One of the delights of Simon Jenkins column in the Guardian is that it is eclectic, surprising and follows no discernible agenda. Today, he is arguing for councils to freed from central control over their budgets.
I agree. For too many years governments, Labour, Conservative, and now coalition brings in the Lib Dems, have increased the proportion of local spending funded from the centre. The loser has been local decision making and democracy.
So, as Jenkins, says, “uncap its council tax and let local democracy take the strain”. He continues:
A core feature of modern British government is that those who grab power to win credit in good times will win blame in bad ones. What is odd is that Cameron and his colleagues refuse to accept the converse. If they shed responsibility, they can also shed blame. All politicians are localists in opposition but centralists in power. Cameron is no exception.
A cap is technically a Government ruling that that council tax should rise by by no more than a given percentage. For 2011-12 there is no cap, but a “voluntary” scheme.
It is a more powerful, insidious system. Some might call it a bribe, but it looks more like a criminal gang enforcer saying: “Give me what I want or your business will suffer.”
Basically, the government has said that part of the grant settlement is dependent of freezing council tax.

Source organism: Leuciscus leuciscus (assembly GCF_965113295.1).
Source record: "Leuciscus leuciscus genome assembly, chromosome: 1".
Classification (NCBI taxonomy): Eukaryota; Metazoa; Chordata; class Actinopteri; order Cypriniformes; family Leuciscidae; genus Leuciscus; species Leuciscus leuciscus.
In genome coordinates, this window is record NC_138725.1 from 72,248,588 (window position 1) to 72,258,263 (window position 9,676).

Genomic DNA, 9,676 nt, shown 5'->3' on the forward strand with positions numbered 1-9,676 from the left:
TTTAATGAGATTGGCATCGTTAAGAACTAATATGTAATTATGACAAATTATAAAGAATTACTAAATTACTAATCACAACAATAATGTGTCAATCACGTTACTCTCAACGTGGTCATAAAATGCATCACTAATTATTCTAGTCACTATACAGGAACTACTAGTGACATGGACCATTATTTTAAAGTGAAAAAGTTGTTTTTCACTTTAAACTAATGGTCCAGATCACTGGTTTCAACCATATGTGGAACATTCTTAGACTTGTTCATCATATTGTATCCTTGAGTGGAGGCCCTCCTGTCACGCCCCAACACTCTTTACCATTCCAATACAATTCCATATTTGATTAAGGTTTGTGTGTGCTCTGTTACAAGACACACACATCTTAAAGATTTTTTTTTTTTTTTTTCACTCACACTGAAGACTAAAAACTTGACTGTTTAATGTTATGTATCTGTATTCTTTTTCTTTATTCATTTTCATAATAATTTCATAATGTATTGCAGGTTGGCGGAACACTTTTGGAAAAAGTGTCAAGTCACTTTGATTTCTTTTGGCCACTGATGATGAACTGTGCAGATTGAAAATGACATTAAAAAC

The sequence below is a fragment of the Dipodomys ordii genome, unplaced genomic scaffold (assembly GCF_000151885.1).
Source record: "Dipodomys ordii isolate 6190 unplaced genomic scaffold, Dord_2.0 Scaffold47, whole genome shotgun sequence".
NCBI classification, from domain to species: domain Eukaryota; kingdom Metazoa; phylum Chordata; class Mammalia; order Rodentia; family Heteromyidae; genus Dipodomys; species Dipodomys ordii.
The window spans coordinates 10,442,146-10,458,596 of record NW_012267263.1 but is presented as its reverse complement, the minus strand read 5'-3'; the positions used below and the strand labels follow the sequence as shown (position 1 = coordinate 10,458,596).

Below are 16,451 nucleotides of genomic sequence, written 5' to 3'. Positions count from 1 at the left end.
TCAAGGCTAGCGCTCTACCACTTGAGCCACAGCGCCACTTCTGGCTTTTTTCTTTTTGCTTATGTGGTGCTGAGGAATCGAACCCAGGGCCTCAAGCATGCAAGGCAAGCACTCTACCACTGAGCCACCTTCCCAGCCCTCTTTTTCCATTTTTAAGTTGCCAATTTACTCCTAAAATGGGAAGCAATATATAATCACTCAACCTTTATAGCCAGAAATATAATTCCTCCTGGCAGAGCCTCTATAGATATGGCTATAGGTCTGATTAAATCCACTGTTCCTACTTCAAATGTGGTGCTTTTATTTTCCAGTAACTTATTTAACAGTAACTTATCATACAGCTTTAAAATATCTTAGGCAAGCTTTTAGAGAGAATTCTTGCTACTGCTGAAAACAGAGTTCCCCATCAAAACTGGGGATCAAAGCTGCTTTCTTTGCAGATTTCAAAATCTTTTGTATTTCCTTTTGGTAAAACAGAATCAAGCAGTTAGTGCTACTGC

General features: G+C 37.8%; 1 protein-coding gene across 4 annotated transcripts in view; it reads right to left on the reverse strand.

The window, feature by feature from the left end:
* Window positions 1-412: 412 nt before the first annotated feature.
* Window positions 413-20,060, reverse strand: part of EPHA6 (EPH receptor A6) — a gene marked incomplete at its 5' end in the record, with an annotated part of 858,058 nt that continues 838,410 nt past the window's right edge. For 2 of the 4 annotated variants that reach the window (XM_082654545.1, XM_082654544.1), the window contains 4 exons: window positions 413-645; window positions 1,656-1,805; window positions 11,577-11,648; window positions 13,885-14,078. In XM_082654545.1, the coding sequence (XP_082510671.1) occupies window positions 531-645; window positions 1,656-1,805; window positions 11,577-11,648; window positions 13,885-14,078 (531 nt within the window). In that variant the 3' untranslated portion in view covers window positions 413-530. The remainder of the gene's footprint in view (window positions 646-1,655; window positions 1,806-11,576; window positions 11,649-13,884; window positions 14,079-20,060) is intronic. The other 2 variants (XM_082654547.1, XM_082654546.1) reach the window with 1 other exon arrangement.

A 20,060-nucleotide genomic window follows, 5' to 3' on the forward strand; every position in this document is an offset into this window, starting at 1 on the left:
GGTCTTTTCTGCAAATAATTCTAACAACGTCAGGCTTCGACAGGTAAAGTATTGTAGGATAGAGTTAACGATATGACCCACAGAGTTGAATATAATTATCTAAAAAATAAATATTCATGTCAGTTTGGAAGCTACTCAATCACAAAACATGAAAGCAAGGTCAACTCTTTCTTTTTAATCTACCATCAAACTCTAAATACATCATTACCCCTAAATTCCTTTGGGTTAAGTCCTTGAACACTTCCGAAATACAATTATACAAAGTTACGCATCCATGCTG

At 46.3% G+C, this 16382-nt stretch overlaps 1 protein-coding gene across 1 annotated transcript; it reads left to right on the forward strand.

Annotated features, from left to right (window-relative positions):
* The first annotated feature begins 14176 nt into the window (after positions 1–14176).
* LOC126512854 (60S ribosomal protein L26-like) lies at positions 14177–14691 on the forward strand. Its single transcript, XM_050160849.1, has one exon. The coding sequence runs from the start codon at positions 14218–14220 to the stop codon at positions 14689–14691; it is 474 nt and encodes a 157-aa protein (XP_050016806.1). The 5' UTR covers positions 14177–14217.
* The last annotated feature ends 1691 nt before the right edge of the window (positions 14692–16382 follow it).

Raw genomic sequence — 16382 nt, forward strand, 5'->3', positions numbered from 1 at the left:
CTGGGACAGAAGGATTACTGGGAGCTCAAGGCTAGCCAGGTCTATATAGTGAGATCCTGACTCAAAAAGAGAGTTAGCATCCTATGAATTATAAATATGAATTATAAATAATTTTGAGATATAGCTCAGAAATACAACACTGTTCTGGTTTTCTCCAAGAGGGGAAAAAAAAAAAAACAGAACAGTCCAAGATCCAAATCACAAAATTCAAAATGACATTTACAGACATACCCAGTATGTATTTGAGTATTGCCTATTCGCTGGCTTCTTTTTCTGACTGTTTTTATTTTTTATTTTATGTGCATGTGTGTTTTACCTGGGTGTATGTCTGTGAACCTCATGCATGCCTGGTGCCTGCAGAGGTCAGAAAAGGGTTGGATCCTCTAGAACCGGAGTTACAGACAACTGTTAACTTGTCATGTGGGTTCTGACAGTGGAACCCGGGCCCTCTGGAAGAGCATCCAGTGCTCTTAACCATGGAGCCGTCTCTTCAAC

For Suffolk, this effectively means that that the possibility of a democratic decision to to save county council run libraries or country parks by raising taxes is impossible.
£7.2 million is at stake. That is not far off the current total library budge of £9 million.
But there is one part of local government system which is not capped or restricted any “voluntary” agreement — parish and town councils (they are exactly the same in their powers. Town councils were created during local government amalgamations which wiped-out rural and urban districts councils.)
Suffolk county council is actively promoting the idea that these very local councils should take over the running of libraries and open spaces. In other words, they are promoting the the transfer of taxes to bodies which are not restricted in their tax raising powers.
This may seem strange to city-dwellers who have probably only heard of parish councils as a quaint survival in The Archers.
But in some places the parish precept is already a substantial part of the council tax. In Stowmarket, Suffolk, the tax on a band-D house this year for the town council is £112.23. The Mid Suffolk District Council takes £151.18 — not a lot more.
In Stowupland, which is something like a suburb (people there will hate me for saying this) of Stowmarket, the parish tax is £43.39 but residents are likely to benefit from the higher taxes at the bottom of the hill. It is a system of very local government which is not fit for the role that is now being forced on it.
The transfer of taxation to parish councils has been going on for some time. Debenham, where I live, took over the public loos from Mid Suffolk several years ago.
Unlike district and county councils, parish councils get no share of the business rate, so everything they spend falls on private households.
Later: Just seen (East Angian Daily Times) that Felixstowe town council is increasing its precept putting council tax up by £4.31 a year.